Plummeting stock prices show PFAS are bad business
Perfluorinated chemicals (PFAS) are not only a huge threat to human health and the environment. They are also a really bad investment for the producers and their investors.
Some time ago, ChemSec Director Anne-Sofie Bäckar wrote a piece in which she rhetorically asked if toxic chemicals are going out of fashion. In the United States, the main producers of the PFAS chemical PFOA are now facing high fines and remediation costs for contaminating drinking water.
So not only are toxic chemicals going out of fashion, they are also turning out to be a financial disaster for the companies involved with them.
Two years ago, DuPont, and its spin-off Chemours, had to pay $671 million to settle several thousands of lawsuits connected to a leak of PFOA into local water supplies from a plant where it was used to make Teflon.
Last year, 3M – another producer of PFAS chemicals – had to pay $850 million to settle a similar case. But this was not the end of PFAS troubles for 3M. Earlier this year, four lawsuits alleging contamination of drinking water and other natural resources were filed against the company.
These are a few cases where the production of PFAS has cost a lot of money for companies, but the list of PFAS contaminated sites is long.
Surely more liability cases will surface in the future because PFAS are not only hazardous due to negative health effects such as cancer, reduced sperm quality and attention deficit disorder. They also accumulate in our environment and in our bodies and take forever to break down.
“PFAS are turning out to be a financial disaster for the companies involved with them”
The three companies mentioned – together with Corteva, which has recently spun off from DuPont – have an aggregate market value of about $180 billion. The problem for investors, however, is sizing up the potential liability. According to Gordon Haskett analyst John Inch, the PFAS industry could be forced to face costs ranging from $25 billion to $40 billion in the future.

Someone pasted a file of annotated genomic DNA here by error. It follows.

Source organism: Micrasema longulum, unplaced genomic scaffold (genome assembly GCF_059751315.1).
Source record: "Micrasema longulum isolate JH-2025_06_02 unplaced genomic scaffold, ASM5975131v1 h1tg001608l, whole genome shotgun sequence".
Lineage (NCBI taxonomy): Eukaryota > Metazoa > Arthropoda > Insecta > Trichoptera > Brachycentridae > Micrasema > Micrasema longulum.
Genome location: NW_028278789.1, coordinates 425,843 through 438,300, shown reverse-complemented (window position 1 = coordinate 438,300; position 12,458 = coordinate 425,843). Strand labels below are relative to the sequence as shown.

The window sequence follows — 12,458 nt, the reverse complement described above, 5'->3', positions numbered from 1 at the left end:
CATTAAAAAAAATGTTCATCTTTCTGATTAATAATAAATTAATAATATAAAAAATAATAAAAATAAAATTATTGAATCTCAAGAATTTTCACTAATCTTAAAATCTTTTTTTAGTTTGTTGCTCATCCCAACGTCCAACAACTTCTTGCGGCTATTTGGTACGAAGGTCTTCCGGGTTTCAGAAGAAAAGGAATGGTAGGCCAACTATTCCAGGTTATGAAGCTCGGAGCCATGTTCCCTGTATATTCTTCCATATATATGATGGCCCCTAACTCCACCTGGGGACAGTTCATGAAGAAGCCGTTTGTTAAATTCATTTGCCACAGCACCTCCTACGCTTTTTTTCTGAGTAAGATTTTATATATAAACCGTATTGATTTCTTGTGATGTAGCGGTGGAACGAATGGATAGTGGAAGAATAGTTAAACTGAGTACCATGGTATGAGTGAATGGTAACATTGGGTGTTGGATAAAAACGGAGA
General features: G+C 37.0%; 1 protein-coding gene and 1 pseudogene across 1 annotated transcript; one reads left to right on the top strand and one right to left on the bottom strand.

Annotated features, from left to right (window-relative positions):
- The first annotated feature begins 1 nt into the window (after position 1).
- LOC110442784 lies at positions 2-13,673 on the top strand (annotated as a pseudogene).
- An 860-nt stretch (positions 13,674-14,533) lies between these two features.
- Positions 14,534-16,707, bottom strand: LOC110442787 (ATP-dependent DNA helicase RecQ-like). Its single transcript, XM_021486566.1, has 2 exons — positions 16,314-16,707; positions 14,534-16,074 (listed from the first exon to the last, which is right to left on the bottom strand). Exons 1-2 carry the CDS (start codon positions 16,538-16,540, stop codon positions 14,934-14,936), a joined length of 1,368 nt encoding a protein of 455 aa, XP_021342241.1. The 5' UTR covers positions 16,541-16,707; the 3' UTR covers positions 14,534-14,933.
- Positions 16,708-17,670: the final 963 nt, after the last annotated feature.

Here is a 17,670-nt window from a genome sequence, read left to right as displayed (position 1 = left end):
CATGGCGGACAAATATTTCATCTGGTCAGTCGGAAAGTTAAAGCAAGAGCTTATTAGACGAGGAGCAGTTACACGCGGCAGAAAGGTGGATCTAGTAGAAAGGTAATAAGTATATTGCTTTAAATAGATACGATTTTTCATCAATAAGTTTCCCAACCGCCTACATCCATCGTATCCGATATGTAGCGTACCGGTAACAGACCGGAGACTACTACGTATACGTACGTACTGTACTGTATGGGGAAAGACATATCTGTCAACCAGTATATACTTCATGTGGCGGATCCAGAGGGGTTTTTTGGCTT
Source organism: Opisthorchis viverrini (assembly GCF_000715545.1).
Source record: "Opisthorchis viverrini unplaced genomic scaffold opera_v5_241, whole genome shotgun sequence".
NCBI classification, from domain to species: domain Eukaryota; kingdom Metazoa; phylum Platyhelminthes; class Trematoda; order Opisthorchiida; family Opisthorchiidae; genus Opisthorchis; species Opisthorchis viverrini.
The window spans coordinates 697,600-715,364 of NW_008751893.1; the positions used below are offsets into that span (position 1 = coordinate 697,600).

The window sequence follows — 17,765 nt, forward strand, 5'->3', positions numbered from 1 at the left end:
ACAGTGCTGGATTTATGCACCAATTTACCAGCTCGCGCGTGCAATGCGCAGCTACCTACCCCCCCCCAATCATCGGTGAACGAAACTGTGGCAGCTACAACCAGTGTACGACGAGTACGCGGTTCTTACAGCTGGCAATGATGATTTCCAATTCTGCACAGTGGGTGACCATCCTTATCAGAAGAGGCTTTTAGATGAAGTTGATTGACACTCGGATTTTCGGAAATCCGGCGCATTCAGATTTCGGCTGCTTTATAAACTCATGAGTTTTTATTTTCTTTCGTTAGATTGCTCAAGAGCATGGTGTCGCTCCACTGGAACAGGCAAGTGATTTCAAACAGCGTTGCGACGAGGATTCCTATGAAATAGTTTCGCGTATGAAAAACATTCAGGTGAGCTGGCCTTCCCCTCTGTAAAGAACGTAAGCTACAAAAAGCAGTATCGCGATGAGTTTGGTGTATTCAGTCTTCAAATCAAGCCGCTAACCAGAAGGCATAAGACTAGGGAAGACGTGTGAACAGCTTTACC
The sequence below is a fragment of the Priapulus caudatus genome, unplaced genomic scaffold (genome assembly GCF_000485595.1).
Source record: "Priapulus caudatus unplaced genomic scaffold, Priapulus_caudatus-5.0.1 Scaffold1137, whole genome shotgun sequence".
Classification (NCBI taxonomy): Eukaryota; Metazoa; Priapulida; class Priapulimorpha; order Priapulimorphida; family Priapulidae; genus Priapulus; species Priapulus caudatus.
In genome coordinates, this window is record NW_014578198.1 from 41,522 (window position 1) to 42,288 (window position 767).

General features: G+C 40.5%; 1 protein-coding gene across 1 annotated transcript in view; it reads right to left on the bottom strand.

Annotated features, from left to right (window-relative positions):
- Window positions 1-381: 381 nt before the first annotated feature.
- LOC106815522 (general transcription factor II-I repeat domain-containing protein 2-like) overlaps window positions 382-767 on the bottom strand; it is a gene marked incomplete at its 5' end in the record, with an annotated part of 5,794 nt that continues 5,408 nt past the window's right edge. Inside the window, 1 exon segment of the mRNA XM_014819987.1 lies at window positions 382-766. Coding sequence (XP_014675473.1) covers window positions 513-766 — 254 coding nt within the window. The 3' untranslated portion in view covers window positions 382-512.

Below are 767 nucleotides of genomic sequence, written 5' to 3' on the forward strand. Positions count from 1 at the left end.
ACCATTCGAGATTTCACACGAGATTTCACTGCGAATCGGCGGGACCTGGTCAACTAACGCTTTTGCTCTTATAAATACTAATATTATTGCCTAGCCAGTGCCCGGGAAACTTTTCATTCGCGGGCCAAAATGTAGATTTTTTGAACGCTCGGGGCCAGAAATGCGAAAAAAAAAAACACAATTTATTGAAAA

Environmental liability cases are also taking a toll on the chemical producers’ stocks. DuPont’s stocks, as well as those of 3M and Chemours, have all lagged far behind the market.
DuPont shares are down 37% from 2018 to date (including reverse splits and spin-offs), 3M has fallen 33% and Chemours shares are down 72% from 2018 to date.
Converted into actual money, the drop seems even more dramatic. The stock market value of 3M, for example, dropped with $47 billion and Chemours with $7 billion.
You would think that the producers of PFAS would learn from their mistakes, but so far, this has not been the case. When PFOA was regulated and DuPont had to stop producing it, the company quickly substituted it for GenX chemicals, marketing them as safer alternatives.
However, these substances are not any better. The European Union recently identified these chemicals as Substances of Very High Concern (SVHCs), meaning that they are just as big of a concern as other PFAS chemicals.
In the Netherlands, studies are finding GenX chemicals in drinking water, which has caused a public outcry, and similar findings in the United States have led to Chemours agreeing to pay a $12 million fine.
It seems like the idea of short-term profits has clouded the mind of PFAS producers. The so-called forever chemicals are working out to be a long-term financial disaster.